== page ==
Société Générale and Absa, formerly Barclays Africa, are discussing setting up a corporate and investment banking (CIB) partnership in Africa, Euromoney understands.
The idea for a new wholesale banking partnership comes as Absa seeks to regain the global links it lost when Barclays sold its stake in the Johannesburg-based group.
It launched its UK office on Thursday, with plans to open a New York office next year.
SocGen, for its part, is seeking to boost coverage beyond its traditional Francophone markets, including in the 16 mainly Anglophone countries in which Absa owns banks formerly part of Barclays.
Absa has previously broached the possibility that it could set up such a partnership, based on pooling clients, with Barclays.
“We have, as part of the transition, ongoing arrangements and a relationship with [Barclays] PLC,” Absa chief executive Maria Ramos told Euromoney last year. “I imagine beyond this transition that Barclays is still going to need a partner on the continent and we will need an international partner.”
Now Absa is working more closely with SocGen. The two banks were in talks on a sale of SocGen’s South African custody business to Absa to replace the business it offloaded in 2013 as part of Barclays, according to a report in early August by Reuters.
Earlier this month, Absa awarded Société Générale Securities Services a UK mandate for its wealth and investment management business.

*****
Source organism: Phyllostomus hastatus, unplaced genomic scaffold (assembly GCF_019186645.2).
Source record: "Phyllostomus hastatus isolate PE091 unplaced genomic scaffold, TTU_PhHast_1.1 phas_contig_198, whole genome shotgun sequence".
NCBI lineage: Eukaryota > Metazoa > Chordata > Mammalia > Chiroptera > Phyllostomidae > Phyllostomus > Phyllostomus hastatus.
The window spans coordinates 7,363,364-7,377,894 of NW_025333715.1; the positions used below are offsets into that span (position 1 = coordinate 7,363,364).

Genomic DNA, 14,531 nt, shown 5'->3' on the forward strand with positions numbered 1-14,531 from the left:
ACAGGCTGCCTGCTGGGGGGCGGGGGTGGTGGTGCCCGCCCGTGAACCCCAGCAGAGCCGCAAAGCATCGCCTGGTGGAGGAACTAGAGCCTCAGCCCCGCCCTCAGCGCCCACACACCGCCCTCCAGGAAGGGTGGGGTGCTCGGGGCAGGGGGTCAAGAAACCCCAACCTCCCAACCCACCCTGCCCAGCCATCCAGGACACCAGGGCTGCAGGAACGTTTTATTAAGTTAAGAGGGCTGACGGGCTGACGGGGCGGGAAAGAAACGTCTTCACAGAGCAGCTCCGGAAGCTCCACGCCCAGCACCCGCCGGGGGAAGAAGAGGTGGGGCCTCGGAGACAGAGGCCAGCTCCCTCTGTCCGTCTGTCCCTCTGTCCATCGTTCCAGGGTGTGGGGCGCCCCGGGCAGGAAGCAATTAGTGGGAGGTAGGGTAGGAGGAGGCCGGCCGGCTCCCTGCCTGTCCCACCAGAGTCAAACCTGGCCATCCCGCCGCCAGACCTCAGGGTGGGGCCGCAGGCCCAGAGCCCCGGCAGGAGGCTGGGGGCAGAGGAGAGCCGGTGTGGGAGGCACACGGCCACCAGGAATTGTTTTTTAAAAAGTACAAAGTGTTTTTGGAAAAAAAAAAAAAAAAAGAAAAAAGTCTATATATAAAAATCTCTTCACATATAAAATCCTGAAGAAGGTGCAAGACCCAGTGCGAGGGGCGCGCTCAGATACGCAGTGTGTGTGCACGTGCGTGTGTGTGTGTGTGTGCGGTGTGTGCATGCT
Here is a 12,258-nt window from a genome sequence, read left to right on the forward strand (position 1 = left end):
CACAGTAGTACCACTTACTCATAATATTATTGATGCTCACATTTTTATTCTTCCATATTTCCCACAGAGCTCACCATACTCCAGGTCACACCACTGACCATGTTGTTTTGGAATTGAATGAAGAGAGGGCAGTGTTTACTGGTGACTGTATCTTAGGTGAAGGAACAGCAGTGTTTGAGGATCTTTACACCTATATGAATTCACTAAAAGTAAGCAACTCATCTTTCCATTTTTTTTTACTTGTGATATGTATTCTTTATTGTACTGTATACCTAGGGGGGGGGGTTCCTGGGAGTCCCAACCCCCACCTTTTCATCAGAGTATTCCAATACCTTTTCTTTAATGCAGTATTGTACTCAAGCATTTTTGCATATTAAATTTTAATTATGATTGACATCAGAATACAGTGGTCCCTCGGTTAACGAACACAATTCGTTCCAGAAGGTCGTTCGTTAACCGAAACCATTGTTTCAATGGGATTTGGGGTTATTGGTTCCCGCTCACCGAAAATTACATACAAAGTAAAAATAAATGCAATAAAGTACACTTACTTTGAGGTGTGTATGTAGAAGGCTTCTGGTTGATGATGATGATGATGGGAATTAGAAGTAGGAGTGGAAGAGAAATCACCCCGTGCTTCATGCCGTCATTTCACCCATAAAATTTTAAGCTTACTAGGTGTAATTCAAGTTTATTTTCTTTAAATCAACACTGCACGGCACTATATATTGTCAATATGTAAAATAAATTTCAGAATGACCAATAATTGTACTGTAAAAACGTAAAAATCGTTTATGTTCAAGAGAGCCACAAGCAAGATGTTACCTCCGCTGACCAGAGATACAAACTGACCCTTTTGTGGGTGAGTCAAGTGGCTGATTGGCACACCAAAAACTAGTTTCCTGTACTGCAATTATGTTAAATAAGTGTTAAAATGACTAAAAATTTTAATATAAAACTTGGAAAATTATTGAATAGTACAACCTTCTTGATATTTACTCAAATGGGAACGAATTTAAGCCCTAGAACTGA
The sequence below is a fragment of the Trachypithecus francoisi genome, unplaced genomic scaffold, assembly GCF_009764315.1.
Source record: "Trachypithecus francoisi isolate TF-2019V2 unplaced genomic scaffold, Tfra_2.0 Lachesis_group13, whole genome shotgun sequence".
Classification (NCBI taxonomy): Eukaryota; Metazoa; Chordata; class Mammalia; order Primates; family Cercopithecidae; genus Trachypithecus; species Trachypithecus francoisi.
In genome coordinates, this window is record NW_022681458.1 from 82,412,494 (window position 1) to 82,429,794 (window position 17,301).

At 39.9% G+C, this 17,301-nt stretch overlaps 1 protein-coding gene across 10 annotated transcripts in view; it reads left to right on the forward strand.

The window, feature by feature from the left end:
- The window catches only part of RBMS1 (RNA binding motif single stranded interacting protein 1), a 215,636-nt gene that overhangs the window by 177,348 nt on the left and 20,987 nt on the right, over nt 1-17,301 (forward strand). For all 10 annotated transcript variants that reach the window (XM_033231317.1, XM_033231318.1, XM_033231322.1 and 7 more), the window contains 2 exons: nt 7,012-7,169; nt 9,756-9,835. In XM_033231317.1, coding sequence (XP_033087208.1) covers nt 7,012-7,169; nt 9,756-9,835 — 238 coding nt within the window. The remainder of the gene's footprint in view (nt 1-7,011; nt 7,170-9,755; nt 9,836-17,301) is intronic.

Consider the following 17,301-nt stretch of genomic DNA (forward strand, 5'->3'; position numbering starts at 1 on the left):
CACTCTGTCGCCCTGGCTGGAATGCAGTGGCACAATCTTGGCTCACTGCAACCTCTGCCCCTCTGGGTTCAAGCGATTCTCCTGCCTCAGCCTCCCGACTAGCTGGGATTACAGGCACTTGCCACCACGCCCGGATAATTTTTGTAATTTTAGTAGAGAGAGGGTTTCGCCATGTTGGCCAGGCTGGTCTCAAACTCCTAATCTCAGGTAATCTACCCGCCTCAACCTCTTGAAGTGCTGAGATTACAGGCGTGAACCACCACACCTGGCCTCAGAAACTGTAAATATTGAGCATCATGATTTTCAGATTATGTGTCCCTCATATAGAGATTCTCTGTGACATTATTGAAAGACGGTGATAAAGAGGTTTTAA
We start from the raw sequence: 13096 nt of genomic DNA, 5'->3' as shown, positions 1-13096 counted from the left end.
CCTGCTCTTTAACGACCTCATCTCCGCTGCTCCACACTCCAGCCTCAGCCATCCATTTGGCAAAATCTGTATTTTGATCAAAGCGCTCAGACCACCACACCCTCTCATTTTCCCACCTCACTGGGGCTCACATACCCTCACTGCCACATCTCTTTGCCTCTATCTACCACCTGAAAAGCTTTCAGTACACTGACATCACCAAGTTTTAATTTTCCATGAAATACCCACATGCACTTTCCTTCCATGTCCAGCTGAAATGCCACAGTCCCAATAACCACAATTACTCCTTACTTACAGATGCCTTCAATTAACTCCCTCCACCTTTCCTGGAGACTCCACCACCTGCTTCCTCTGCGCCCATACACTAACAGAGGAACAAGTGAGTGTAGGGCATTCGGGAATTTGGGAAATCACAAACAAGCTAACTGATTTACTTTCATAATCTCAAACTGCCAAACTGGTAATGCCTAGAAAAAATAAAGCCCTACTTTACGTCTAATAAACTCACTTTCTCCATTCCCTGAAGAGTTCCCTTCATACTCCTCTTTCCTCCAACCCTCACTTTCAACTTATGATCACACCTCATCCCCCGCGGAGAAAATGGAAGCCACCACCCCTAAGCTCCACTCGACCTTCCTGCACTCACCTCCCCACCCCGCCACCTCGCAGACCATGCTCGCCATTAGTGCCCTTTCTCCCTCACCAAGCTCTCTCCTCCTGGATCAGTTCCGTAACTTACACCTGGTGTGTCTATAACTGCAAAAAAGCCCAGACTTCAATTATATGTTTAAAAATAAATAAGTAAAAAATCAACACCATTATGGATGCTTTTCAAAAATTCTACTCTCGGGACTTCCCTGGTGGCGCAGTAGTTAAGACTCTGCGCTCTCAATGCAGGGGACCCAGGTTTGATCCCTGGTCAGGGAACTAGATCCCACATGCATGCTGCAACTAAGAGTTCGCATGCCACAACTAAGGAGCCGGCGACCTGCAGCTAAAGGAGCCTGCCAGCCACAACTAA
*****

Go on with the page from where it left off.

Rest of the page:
SocGen is slimming down in those countries outside France where it does not have critical scale, announcing sales of its Albania and Bulgaria banks to Hungary’s OTP Bank in August.
However, chief executive Frédéric Oudéa put international retail and financial services at the heart of SocGen’s new three-year strategy late last year, including an aim to post 8% annual revenue growth in Africa.
The French bank has already made efforts to boost its coverage network in East Africa this year with a new Nairobi representative office and participating in a $750 million senior unsecured loan to the Kenyan finance ministry.
A South Africa sale would not imply a Barclays-style retreat from Africa by SocGen, according to a senior source at the bank.
Instead, it would be an acknowledgement that it can gain more market share outside South Africa, given the difficulty of competing with local institutions such as Absa in the continent’s biggest financial sector.